To create the crate I used:diy-antique-crate-supplies

  • (2) 3.5x 1/2 craft wood strips cut to 11.5″ long
  • (2) 3.5×1/2″ craft wood strips cut to 7″ long
  • (1) piece of fiberboard for the bottom cut to 6 3/4″ x 12 1/4″
  • screws
  • brad nails (not pictured)
  • Hammer

To create the Barnwood  Paint Effect and Stencil I used

barnwood-stencil-supplies

  • Folk Art Barnwood Tint
  • Folk Art Barnwood Wax
  • Folk Art Milk Paint Brush (Folk Art Shortie Brushes are recommended for this technique but I didn’t have one on hand)
  • Craft Stick
  • Soft cloth
  • Folk Art Acrylic Craft Paint (Imperial Red)
  • Folk Art “Farmers Market” stencil
  • Plaid Stencil Brush

I will confess I was surprised to find out that “Barnwood” did not mean it was red.  But despite that initial hiccup I discovered that using the finish to creating the Barnwood look was a very easy two step process.

  • I sanded the unfinished wood and applied a coat of the Barnwood Tint
  • Once that had dried (four hours) I went over the surface with a coat of Barnwood Wax.
  • I wiped away any extra wax  and then went back in with a craft stick and scrapped away any excess wax allowing what remained to settle into the grooves of the wood (Note: one of my boards turned out to be a little warped so rather than the stiff craft stick I used a small piece of cardstock that had a bit more flexibility and that worked great).
  • Once I was satisfied with the look I set it aside to dry for 24 hours.faux-barnwood-painting-technique

I was impressed with the result.  There are lots of colors and variations and each of my four pieces ended up looking a bit different which really adds to the look of it.

two-step-barnwood-paint-effect

Then came the stencil!

My practice runs did’t bode well.  There were lots of leaks and blobs and fuzzy, unsatisfactory results.

However,  once I began actually following the instructions (which is a totally cool thing to do – you should try it!) and realized that when they say “you want your brush almost dry” they REALLY mean it I achieved, instantaneous Rock Star stencils.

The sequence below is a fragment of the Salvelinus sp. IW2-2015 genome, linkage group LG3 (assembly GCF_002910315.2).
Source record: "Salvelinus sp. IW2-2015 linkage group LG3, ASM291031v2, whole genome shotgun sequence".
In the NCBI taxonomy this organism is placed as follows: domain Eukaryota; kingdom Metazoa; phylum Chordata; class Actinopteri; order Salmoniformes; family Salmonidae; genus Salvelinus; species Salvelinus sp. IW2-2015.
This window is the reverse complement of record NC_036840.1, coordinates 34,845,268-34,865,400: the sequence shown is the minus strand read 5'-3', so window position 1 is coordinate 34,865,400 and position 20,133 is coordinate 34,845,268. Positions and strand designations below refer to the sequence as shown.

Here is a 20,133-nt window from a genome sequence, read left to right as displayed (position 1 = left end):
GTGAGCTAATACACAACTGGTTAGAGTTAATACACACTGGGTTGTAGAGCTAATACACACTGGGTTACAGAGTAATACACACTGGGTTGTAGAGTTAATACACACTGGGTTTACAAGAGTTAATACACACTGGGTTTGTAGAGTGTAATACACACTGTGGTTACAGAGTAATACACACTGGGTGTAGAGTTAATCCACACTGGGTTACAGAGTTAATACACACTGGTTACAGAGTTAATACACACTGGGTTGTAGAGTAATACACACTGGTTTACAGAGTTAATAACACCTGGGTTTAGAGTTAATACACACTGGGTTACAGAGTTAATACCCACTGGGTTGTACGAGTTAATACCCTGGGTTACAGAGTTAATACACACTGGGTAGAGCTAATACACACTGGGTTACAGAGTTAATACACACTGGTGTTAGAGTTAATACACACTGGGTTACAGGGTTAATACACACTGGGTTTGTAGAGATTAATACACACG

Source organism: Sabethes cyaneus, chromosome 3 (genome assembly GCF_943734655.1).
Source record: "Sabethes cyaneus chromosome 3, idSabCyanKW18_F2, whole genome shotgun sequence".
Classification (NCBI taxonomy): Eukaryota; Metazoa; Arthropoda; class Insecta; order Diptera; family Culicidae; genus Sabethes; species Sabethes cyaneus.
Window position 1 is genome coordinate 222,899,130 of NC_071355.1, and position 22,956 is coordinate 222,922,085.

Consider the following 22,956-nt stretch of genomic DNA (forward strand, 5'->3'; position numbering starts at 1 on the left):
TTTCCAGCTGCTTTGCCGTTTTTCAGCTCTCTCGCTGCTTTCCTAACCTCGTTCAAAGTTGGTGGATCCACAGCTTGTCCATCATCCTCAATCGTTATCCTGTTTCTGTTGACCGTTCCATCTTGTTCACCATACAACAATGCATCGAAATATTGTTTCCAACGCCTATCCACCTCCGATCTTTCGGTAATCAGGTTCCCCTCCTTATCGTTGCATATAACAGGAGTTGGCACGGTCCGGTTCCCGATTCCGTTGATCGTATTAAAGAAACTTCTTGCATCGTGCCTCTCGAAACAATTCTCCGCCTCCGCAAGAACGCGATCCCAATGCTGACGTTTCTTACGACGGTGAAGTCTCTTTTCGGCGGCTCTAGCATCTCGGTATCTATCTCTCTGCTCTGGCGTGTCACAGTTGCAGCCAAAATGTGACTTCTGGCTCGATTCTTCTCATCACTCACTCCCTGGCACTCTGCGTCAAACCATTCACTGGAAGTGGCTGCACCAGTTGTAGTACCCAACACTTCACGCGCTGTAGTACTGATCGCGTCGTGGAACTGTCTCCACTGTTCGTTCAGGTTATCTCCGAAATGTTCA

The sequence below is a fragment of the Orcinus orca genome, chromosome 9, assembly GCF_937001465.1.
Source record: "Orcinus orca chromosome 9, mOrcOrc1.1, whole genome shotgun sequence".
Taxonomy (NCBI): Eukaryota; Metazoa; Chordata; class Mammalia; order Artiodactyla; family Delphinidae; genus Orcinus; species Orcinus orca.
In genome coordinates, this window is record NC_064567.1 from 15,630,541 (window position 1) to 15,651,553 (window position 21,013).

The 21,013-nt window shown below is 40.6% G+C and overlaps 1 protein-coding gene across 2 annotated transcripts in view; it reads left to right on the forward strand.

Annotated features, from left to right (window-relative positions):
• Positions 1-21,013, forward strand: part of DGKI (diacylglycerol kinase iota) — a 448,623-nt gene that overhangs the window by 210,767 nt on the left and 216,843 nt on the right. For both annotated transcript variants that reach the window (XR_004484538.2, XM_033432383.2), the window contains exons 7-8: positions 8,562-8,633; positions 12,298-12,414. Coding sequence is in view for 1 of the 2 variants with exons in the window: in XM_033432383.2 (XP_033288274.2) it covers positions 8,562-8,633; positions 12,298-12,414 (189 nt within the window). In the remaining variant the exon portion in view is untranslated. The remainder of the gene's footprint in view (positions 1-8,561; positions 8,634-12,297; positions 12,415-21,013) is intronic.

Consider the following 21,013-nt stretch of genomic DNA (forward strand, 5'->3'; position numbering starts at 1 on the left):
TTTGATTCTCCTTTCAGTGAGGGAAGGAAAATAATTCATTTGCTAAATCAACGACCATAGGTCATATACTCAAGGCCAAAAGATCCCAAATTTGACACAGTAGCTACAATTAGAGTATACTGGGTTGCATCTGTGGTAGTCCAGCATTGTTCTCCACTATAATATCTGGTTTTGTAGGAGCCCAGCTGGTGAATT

I was killin’ it!!!! stencil-project

(I was not “killin’ it” however when I failed to center the the words on the wood.  Lets just chalk that up to over-excitement shall we and move on?).

As a matter of fact I was so pleased with how easy it was I stenciled all the other sides as well which wasn’t part of my initial plan.

Assembling the box was just a matter of screwing the sides together and using a few brad nails to attache the bottom.farmers-market-stencil-project

I actually took these final pictures in front of my rather aged backyard fence which I think looks pretty much exactly the same as the “Barnwood” paint!aged-barnwood-technique-tutorial

As an added bonus I had to buy all these vegetables for this picture.  So I will be eating vegetables!

(also, ice cream was on sale so I will be eating ice cream!)

All in all I’m pretty pleased with the Painted Finishes technique and I’m looking forward to trying out (and reporting back) on the other finishes.

And I am now all about stenciling!

The entire line of Folk Art Painted finishes are available and Michaels and JoAnn’s as well as via the Plaid web site (I do not receive any remuneration if you click that link)

*Mrs Gombert:

Tall.  Red, beehive hairdo.  Stern expression.  Limited sense of humor.  Name that sounds like a Middle Earth creature who, at first seems nice but soon reveals an evil plan: The Gombert.

I think she scared everyone but I earned a special place in her dark heart when, one day, after being given what I thought was an unreasonable amount of homework I quite innocently asked why “she got paid if we did all the work?”

OK, as an adult I recognize the flaw in my thinking (teachers please don’t email me) but, as a kid, it made sense to me.  However, this statement caused Mrs Gombert to become somewhat unhinged when it came to me (I once got detention for looking out the window!) and I lived in fear of her for the rest of the year.

She’d be on your list too.  Maybe even above spiders.

Vintage Halloween Candle Holder Image Transfer Tutorial

 

Vintage Halloween Candle Holder Tutorial with Image Transfer by Cheltenham RoadAs I mentioned in my previous post my Halloween Candle Holder project went waaaay south the first time (graphic transfer was pretty spotty, I put one of the images on upside down etc etc) BUT attempt #2 seems better so I thought I’d do a little step-by-step to detail my learning curve.

I started out with my basic, scrap wood candle holder.  To make it:

  • I cut three strips of plywood to 12×2″ size